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The Great Greek Depression

Did you know there’s a Great Depression taking place? Not here in the United States, but in Greece.

The cradle of Western democracy has tumbled hard in the past six years, and it looks like it has a lot more pain to bear.

Why is Greece in a Great Depression? Take a look at this chart comparing gross domestic product in Greece now with the “gold standard” of Great Depressions, the U.S. back in the 1930s.

Greek Recession vs Great Depression

Here are some hard numbers…

  • Greece’s economy has shrunk by a staggering 25% in five years.
  • Unemployment is above 25% (and 50% among young people).
  • The country’s debt-to-GDP ratio has jumped from 120% to 180%.
  • Suicide rates are skyrocketing, up 35% in less than two years.

So yeah, Greece is in a Great Depression. How did they get in this mess anyway? That’s a long story – one I cover in great detail in my latest report – but here’s the short version…

The Making of a Crisis

The current crisis is rooted in the bungled handling of Greece’s previous debt default crisis.

The country was unable to pay back the money it owed European private banks. But if Greece defaulted, other European governments would have to bail out their own banks. So instead, they gave Greece huge loans so it could keep paying the foreign banks.

The end result? The can was kicked five years down the road… to today. Now Greece owes even more money than it did before – this time to foreign governments.

Greece and the rest of Europe are at loggerheads over what to do about the debt. Greece wants debt forgiveness. Europe wants to be paid back. And in the meantime, burdened by debt, Greece’s economy has slumped into ruin.

But here’s an important difference between Greece now and the U.S. back in the ‘30s…

The U.S. economy bounced back once FDR devalued the dollar and opened up the throttle on spending.

Greece is saddled with the euro – at least for now. So that means it can’t devalue its way out of this mess. It’s also under the thumb of “the Troika” – the European Commission, the European Central Bank and the International Monetary Fund. Their solution, led by Germany’s bankers, is to impose tighter austerity on Greece. So there won’t be more spending, either.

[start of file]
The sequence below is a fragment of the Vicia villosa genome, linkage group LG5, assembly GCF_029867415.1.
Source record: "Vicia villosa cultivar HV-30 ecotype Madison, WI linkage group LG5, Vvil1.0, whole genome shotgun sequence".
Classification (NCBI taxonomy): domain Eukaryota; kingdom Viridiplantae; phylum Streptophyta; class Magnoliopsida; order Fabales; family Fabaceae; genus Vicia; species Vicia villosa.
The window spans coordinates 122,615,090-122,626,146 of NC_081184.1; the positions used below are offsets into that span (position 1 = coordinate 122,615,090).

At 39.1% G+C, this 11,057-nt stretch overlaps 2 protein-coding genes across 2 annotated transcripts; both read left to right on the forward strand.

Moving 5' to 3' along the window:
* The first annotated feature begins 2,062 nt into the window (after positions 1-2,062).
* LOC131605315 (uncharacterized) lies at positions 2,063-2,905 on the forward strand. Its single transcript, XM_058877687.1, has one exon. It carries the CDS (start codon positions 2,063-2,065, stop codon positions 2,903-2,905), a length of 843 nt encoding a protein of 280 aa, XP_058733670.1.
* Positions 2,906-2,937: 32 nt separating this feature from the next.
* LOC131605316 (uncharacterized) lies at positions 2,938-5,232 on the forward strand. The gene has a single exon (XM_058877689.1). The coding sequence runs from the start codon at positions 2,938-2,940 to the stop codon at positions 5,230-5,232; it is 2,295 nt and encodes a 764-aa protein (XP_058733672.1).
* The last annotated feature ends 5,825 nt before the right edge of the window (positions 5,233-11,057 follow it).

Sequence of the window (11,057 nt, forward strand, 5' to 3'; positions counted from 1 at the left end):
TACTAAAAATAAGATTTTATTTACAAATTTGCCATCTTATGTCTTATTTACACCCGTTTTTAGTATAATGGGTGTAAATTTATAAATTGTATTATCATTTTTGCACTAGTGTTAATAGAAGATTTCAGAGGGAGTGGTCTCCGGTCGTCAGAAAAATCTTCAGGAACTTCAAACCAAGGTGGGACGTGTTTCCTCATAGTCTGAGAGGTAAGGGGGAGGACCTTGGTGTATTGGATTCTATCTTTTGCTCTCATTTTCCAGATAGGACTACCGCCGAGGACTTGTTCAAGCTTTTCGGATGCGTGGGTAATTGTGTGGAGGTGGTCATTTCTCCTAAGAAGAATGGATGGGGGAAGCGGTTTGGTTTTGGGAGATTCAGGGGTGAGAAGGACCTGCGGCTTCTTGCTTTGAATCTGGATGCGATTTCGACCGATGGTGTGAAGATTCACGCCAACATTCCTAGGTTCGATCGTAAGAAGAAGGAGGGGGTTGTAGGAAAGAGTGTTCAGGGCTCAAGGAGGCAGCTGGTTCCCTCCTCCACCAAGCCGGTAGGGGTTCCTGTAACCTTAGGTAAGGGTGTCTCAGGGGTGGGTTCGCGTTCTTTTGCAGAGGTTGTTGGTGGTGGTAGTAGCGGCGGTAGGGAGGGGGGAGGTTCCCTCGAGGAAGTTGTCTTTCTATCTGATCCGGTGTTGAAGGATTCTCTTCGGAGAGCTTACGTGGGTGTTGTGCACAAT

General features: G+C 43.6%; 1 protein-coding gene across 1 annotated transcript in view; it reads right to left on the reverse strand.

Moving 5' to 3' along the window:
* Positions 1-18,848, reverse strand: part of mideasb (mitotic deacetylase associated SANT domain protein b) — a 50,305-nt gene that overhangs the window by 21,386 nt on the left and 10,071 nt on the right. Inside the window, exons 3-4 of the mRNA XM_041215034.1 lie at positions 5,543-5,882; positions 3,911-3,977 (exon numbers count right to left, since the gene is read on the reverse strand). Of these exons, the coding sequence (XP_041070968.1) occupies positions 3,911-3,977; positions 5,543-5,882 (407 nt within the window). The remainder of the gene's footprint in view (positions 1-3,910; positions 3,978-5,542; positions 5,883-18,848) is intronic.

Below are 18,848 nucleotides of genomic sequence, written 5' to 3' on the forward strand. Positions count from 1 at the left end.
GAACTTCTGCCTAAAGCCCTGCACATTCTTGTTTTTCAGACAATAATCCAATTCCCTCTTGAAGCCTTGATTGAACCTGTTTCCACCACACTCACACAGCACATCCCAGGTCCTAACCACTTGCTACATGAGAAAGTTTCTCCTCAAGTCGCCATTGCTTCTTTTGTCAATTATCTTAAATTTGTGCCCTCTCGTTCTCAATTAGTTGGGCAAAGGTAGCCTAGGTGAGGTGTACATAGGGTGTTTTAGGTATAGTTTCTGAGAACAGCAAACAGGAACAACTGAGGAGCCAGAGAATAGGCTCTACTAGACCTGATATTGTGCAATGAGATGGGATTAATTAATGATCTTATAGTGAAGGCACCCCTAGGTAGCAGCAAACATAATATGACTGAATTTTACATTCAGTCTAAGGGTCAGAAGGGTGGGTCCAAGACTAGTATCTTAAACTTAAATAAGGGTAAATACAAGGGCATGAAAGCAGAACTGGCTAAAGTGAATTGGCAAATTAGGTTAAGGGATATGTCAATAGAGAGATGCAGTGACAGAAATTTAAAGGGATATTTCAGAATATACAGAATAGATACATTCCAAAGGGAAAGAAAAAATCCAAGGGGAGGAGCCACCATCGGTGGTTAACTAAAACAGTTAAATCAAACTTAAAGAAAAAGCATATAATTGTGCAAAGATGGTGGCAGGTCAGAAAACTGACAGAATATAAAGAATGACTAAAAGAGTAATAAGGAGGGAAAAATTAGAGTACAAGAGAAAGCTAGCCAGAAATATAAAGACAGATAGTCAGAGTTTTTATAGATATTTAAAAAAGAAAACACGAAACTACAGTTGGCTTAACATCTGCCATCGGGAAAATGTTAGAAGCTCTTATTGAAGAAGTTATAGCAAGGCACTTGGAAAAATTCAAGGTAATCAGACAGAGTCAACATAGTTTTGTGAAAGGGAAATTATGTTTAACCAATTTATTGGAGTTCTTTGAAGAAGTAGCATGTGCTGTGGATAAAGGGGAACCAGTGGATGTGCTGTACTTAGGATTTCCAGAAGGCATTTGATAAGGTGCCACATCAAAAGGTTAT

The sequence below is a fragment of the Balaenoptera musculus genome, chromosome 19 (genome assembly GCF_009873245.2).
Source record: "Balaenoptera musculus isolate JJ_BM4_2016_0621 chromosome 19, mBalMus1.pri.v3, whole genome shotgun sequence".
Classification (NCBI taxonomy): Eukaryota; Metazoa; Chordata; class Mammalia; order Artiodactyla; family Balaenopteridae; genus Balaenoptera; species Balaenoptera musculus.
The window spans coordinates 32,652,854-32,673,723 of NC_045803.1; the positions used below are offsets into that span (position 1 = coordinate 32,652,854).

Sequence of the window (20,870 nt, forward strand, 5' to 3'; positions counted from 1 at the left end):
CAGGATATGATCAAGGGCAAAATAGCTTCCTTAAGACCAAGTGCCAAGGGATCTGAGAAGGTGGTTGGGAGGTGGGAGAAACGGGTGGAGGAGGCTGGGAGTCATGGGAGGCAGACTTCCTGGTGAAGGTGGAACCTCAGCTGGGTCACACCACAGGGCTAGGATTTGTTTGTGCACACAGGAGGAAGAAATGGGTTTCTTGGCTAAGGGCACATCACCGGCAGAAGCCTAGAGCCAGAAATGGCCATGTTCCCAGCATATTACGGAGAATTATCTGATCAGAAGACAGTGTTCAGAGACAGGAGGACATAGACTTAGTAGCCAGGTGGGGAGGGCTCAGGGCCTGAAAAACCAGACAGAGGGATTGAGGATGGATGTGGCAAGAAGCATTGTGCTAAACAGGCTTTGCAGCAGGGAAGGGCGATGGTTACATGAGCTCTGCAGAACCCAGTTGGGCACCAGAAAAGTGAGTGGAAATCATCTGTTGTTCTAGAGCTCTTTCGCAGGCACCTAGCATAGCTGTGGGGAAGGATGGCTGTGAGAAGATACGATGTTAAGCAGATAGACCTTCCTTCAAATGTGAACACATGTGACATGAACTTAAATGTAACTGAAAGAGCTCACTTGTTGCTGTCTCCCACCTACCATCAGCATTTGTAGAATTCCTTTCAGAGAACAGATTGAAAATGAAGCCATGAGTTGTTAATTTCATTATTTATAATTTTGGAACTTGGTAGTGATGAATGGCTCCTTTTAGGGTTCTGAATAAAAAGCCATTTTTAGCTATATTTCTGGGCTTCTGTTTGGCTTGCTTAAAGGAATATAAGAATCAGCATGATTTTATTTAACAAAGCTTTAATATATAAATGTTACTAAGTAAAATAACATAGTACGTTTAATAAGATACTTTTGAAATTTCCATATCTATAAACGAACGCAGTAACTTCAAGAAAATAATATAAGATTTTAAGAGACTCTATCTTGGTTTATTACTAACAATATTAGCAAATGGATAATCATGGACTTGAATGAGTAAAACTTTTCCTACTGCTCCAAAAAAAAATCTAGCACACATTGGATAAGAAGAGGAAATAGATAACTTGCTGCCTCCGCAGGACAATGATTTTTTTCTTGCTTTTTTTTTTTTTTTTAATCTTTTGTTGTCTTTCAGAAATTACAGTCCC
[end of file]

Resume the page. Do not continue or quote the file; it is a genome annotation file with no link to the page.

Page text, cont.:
Greek GDP is 2.5% of Europe’s total GDP. So if Greece’s economy contracts another 25%, that would be just 25% of 2.5% for the rest of Europe. The Germans, fixated on austerity, are willing to take that risk… and make the Greeks bear the brunt of the pain.

Is there any end in sight? The European Commission projects that Greece’s economy will remain below its pre-crisis peak through the end of 2016.

At that pace, it could take till 2022 for Greece to fully recover. And if those numbers hold up, Greece is only halfway through its Great Depression.

But there is hope for the Greeks. And opportunity for global investors…

Turn a Greek Tragedy Into a Profit Boom

Greece is holding a referendum on July 5. If the Greek people can do the hard thing and leave the euro, then they can issue their own currency. This will devalue automatically. So, Greece can become a dirt-cheap tourist destination.

What’s more, its manufacturing will be able to compete with the vastly more efficient factories in Europe, France and other parts of Europe.

But, like I said, this would be a very hard thing for Greeks to do. They’d be voting to stop paying themselves in euros and instead get paid in some cheap knock-off currency. It may not be realistic to expect them to do that.

On the bright side…

Even if things go from bad to worse in Greece, it’s still just 2.5% of Europe’s total GDP. The market is pricing in Armageddon on a pita roll. In other words, the recent sell-off is overdone.

There’s a lot more to it than that, but bottom line: This isn’t the end of the world – even if the market is acting like it is.

I certainly wish the best for the Greek people. I hope they find their way out of this mess. But no matter what happens, I know there are opportunities for savvy investors. They just need the courage to reach out and grab ‘em!

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